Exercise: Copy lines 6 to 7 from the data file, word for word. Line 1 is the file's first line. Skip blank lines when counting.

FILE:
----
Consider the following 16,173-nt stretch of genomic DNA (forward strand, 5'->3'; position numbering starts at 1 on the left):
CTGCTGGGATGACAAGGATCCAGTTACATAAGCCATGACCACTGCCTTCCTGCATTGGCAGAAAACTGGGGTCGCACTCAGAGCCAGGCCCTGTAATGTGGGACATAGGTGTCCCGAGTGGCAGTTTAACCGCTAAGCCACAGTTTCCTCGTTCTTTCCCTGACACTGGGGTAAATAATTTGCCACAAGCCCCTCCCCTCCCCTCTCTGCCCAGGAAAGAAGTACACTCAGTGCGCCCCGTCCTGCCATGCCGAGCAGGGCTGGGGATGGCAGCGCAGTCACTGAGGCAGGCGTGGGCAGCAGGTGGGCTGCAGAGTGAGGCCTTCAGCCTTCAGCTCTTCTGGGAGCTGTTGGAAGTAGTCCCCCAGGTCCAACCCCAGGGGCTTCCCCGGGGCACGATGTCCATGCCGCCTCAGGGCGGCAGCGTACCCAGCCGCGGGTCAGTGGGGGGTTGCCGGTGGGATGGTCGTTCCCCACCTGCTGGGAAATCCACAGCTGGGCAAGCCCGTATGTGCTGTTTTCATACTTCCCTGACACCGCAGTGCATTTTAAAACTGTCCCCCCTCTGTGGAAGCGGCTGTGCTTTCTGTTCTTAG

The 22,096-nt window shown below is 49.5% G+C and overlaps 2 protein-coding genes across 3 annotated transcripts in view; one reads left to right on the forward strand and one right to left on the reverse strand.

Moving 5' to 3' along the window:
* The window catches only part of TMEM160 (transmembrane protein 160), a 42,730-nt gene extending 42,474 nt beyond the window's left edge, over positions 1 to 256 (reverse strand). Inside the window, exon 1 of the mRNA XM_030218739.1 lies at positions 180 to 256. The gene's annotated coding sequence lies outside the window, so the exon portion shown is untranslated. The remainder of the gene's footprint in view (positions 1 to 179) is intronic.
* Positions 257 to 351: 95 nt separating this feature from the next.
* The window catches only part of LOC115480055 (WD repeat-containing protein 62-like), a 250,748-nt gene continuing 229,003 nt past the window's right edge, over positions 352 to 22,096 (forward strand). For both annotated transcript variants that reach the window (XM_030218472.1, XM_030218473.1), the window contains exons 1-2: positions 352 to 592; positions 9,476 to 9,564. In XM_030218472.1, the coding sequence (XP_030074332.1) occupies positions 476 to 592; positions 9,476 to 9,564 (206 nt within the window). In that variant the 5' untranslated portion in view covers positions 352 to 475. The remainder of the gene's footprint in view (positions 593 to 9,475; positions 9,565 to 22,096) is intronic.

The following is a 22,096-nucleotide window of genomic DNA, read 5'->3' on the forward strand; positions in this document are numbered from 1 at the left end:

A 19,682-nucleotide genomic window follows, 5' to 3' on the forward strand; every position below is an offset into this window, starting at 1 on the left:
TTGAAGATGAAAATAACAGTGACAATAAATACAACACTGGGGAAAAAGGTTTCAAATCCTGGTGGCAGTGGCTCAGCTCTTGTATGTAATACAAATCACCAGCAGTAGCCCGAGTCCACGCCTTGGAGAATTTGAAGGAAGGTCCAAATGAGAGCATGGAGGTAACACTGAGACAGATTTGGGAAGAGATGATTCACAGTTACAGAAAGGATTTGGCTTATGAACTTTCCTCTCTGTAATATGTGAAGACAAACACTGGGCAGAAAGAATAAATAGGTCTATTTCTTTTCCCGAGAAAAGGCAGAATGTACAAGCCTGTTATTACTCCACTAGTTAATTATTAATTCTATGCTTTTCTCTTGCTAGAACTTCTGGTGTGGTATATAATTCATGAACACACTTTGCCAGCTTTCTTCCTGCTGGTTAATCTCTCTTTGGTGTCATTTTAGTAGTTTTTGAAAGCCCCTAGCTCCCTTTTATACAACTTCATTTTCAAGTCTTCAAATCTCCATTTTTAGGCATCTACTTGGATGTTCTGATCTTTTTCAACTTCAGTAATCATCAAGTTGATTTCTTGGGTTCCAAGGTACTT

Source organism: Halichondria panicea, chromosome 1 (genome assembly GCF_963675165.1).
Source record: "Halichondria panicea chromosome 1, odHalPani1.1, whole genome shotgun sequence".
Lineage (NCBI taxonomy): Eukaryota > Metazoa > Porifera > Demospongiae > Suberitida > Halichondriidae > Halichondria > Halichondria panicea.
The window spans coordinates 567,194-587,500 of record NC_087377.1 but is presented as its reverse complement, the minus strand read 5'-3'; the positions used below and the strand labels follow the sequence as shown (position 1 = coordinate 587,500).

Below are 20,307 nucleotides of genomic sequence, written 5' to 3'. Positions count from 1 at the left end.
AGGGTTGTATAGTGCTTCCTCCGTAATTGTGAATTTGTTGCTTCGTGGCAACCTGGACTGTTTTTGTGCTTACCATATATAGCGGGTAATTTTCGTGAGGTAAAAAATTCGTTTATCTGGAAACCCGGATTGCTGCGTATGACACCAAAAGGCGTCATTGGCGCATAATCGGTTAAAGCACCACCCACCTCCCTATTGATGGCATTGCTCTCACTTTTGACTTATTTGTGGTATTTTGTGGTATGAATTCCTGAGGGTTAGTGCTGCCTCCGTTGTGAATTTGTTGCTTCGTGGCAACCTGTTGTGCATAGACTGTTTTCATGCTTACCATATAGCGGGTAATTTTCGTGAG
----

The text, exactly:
* Positions 257 to 351: 95 nt separating this feature from the next.
* The window catches only part of LOC115480055 (WD repeat-containing protein 62-like), a 250,748-nt gene continuing 229,003 nt past the window's right edge, over positions 352 to 22,096 (forward strand). For both annotated transcript variants that reach the window (XM_030218472.1, XM_030218473.1), the window contains exons 1-2: positions 352 to 592; positions 9,476 to 9,564. In XM_030218472.1, the coding sequence (XP_030074332.1) occupies positions 476 to 592; positions 9,476 to 9,564 (206 nt within the window). In that variant the 5' untranslated portion in view covers positions 352 to 475. The remainder of the gene's footprint in view (positions 593 to 9,475; positions 9,565 to 22,096) is intronic.